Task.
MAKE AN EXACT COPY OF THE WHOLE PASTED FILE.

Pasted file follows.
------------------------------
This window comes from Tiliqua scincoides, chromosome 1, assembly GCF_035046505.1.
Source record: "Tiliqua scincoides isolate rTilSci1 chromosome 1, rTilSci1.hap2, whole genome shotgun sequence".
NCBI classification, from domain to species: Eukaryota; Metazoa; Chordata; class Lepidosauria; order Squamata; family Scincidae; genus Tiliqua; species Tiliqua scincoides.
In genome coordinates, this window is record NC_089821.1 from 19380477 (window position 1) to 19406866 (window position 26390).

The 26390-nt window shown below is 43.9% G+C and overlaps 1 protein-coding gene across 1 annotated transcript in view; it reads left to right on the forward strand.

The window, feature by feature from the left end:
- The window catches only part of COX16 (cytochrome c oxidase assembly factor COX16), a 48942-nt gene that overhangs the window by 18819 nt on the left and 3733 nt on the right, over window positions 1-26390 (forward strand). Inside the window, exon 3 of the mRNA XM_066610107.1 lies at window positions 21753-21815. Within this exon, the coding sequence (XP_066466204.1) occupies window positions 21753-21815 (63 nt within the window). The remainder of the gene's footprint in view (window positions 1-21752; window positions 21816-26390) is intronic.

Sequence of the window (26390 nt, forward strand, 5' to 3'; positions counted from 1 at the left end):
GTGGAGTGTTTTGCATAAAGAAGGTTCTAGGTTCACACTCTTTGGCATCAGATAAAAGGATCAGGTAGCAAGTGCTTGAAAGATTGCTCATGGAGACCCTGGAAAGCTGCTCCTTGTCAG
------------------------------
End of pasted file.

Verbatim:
This window comes from Tiliqua scincoides, chromosome 1, assembly GCF_035046505.1.
Source record: "Tiliqua scincoides isolate rTilSci1 chromosome 1, rTilSci1.hap2, whole genome shotgun sequence".
NCBI classification, from domain to species: Eukaryota; Metazoa; Chordata; class Lepidosauria; order Squamata; family Scincidae; genus Tiliqua; species Tiliqua scincoides.
In genome coordinates, this window is record NC_089821.1 from 19380477 (window position 1) to 19406866 (window position 26390).

The 26390-nt window shown below is 43.9% G+C and overlaps 1 protein-coding gene across 1 annotated transcript in view; it reads left to right on the forward strand.

The window, feature by feature from the left end:
- The window catches only part of COX16 (cytochrome c oxidase assembly factor COX16), a 48942-nt gene that overhangs the window by 18819 nt on the left and 3733 nt on the right, over window positions 1-26390 (forward strand). Inside the window, exon 3 of the mRNA XM_066610107.1 lies at window positions 21753-21815. Within this exon, the coding sequence (XP_066466204.1) occupies window positions 21753-21815 (63 nt within the window). The remainder of the gene's footprint in view (window positions 1-21752; window positions 21816-26390) is intronic.

Sequence of the window (26390 nt, forward strand, 5' to 3'; positions counted from 1 at the left end):
GTGGAGTGTTTTGCATAAAGAAGGTTCTAGGTTCACACTCTTTGGCATCAGATAAAAGGATCAGGTAGCAAGTGCTTGAAAGATTGCTCATGGAGACCCTGGAAAGCTGCTCCTTGTCAG